While plaintiffs’ lawyers clearly have demonstrated enthusiasm for these kinds of antitrust enforcement follow-on lawsuits, Judge Moore’s opinion in the Pilgrim’s Pride case arguably represents a strong signal that merely because a company is caught up in antitrust proceedings does not mean that the company has committed or is liable for securities fraud.
One particularly striking aspect of Judge Moore’s opinion that the plaintiff failed to establish a sufficient link between the bid-rigging scheme and the statements that the plaintiff claimed to be misleading. Somewhere in this analysis is an unstated premise that just because a company engaged in undisclosed antitrust activity does not automatically make statements about the company’s financial condition misleading. To be sure, other plaintiffs in other cases may be able to raise allegations to establish the requisite connection, but Judge Moore’s opinion shows how high the bar is to link the antitrust allegations to the company’s financial statements.
Perhaps even more telling is Judge Moore’s analysis of the plaintiffs’ allegations that the defendants made actionable omissions by failing to disclose the bid-rigging scheme itself. Judge Moore not only found that companies do not have a duty to disclosed uncharged, unadjudicated wrongdoing. He also said that imposing such a requirement would in effect allow securities fraud plaintiffs to “piggyback” on antitrust cases – which is, of course, exactly what the plaintiff in this case (and in many of these other antitrust follow-on actions) was trying to do. Significantly, the fact that Pilgrim’s had even pled guilty to the criminal antitrust charge “does not change the calculus.”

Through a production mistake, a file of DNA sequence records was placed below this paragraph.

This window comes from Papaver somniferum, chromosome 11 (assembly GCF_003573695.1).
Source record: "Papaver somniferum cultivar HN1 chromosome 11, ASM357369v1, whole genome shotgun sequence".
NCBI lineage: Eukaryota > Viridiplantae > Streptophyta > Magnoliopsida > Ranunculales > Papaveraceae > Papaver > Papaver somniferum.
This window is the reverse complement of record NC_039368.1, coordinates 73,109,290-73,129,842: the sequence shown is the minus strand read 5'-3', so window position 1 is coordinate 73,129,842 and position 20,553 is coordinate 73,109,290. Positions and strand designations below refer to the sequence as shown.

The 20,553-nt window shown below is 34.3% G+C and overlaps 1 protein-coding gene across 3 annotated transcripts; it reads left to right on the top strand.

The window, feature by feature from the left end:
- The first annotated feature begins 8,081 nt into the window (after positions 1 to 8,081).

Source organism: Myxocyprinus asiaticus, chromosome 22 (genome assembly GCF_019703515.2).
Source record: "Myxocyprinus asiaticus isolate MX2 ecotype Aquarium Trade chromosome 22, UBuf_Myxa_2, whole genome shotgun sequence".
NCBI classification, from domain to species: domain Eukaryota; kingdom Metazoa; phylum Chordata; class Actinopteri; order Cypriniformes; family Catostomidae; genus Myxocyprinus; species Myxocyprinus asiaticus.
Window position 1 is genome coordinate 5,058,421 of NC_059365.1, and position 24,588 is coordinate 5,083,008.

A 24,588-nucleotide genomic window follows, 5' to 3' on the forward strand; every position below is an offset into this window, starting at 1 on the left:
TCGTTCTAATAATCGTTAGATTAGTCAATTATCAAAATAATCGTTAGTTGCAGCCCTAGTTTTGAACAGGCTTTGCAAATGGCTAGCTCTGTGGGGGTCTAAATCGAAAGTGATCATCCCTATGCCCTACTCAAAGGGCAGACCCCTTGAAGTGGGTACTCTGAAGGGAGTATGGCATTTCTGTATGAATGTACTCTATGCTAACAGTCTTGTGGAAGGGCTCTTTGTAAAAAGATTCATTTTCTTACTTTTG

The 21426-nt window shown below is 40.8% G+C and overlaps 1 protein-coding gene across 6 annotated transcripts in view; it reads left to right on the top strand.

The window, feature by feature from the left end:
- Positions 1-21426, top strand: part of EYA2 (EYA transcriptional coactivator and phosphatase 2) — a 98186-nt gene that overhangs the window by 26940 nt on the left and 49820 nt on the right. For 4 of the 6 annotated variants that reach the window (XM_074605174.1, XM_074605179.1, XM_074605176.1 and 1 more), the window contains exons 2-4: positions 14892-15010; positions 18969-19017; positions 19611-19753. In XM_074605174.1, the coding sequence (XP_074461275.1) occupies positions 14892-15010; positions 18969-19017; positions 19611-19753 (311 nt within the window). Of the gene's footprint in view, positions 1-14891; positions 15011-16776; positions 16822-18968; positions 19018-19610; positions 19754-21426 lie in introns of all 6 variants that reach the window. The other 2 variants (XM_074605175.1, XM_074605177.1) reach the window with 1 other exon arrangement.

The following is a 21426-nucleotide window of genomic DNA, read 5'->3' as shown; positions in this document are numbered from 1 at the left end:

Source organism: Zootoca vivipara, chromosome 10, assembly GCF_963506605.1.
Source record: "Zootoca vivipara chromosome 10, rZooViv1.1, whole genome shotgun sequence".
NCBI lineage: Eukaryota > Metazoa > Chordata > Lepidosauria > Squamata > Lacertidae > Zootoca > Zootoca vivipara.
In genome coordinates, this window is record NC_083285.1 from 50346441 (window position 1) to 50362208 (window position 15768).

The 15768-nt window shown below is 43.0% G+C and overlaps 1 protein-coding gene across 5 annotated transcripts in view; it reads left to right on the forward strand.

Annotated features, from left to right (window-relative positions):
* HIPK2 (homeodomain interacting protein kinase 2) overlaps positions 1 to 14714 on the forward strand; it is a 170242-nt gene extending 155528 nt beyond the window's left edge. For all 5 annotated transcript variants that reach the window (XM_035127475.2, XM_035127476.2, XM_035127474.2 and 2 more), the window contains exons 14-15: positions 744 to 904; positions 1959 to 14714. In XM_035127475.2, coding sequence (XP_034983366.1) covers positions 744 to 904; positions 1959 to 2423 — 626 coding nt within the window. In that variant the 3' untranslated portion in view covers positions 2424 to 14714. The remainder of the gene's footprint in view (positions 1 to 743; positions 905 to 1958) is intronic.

Defendants subject to these kinds of follow-on antitrust securities suits will find Judge Moore’s analysis of these issues heartening. Judge Moore’s disinclination to allow securities plaintiffs simply to “piggyback” on the antitrust allegations to try to state a claim for securities fraud is important; plaintiffs are going to need more than just underlying antitrust allegations to state a claim for securities fraud – even, it should be noted, if the defendant company has in fact admitted the antitrust allegations.
Of course, every case will depend on what is actually alleged, and different allegations in different cases might lead to different results. In addition, in pursuing antitrust follow-on claims, plaintiffs’ lawyers have not limited themselves just to securities fraud claims; plaintiffs’ lawyers may instead choose to try to pursue shareholder derivative claims, as was the case, for example, in the shareholder derivative claims recently filed against Google-parent Alphabet in the wake of antitrust enforcement actions against Google by state and federal antitrust regulators (as discussed here).
All of this is highly relevant now, because, as I have documented elsewhere on this blog (for example, here), the newly aggressive antitrust approach of the current Presidential administration presents the prospect for increased levels of antitrust enforcement activity, which in turn raises the possibility for increased antitrust follow-on D&O claims. To the extent companies targeted by the administration’s antitrust authorities are hit with follow-on securities suits, the companies will find Judge Moore’s opinion in the Pilgrim’s Pride case instructive and helpful.